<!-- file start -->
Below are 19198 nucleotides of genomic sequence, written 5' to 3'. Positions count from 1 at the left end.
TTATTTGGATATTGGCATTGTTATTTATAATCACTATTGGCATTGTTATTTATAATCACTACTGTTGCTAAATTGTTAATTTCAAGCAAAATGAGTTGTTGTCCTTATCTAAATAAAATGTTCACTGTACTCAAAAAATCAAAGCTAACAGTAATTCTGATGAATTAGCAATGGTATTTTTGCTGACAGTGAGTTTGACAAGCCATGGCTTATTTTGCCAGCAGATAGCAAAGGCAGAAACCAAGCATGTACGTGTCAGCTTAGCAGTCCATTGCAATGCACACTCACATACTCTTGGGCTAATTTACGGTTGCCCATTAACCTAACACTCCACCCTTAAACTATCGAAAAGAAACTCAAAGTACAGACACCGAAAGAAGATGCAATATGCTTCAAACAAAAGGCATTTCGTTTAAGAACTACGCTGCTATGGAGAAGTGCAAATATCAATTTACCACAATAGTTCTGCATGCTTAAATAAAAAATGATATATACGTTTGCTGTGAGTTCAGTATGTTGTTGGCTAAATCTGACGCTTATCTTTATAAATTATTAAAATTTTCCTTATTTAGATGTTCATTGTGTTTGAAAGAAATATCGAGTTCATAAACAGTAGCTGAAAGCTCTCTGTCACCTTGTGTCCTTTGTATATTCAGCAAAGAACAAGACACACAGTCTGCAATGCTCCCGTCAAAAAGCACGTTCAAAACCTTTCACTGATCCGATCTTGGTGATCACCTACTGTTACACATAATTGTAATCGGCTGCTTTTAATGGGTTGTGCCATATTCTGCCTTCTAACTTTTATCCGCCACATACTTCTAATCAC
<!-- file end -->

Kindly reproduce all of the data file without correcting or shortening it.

Below are 19198 nucleotides of genomic sequence, written 5' to 3'. Positions count from 1 at the left end.
TTATTTGGATATTGGCATTGTTATTTATAATCACTATTGGCATTGTTATTTATAATCACTACTGTTGCTAAATTGTTAATTTCAAGCAAAATGAGTTGTTGTCCTTATCTAAATAAAATGTTCACTGTACTCAAAAAATCAAAGCTAACAGTAATTCTGATGAATTAGCAATGGTATTTTTGCTGACAGTGAGTTTGACAAGCCATGGCTTATTTTGCCAGCAGATAGCAAAGGCAGAAACCAAGCATGTACGTGTCAGCTTAGCAGTCCATTGCAATGCACACTCACATACTCTTGGGCTAATTTACGGTTGCCCATTAACCTAACACTCCACCCTTAAACTATCGAAAAGAAACTCAAAGTACAGACACCGAAAGAAGATGCAATATGCTTCAAACAAAAGGCATTTCGTTTAAGAACTACGCTGCTATGGAGAAGTGCAAATATCAATTTACCACAATAGTTCTGCATGCTTAAATAAAAAATGATATATACGTTTGCTGTGAGTTCAGTATGTTGTTGGCTAAATCTGACGCTTATCTTTATAAATTATTAAAATTTTCCTTATTTAGATGTTCATTGTGTTTGAAAGAAATATCGAGTTCATAAACAGTAGCTGAAAGCTCTCTGTCACCTTGTGTCCTTTGTATATTCAGCAAAGAACAAGACACACAGTCTGCAATGCTCCCGTCAAAAAGCACGTTCAAAACCTTTCACTGATCCGATCTTGGTGATCACCTACTGTTACACATAATTGTAATCGGCTGCTTTTAATGGGTTGTGCCATATTCTGCCTTCTAACTTTTATCCGCCACATACTTCTAATCAC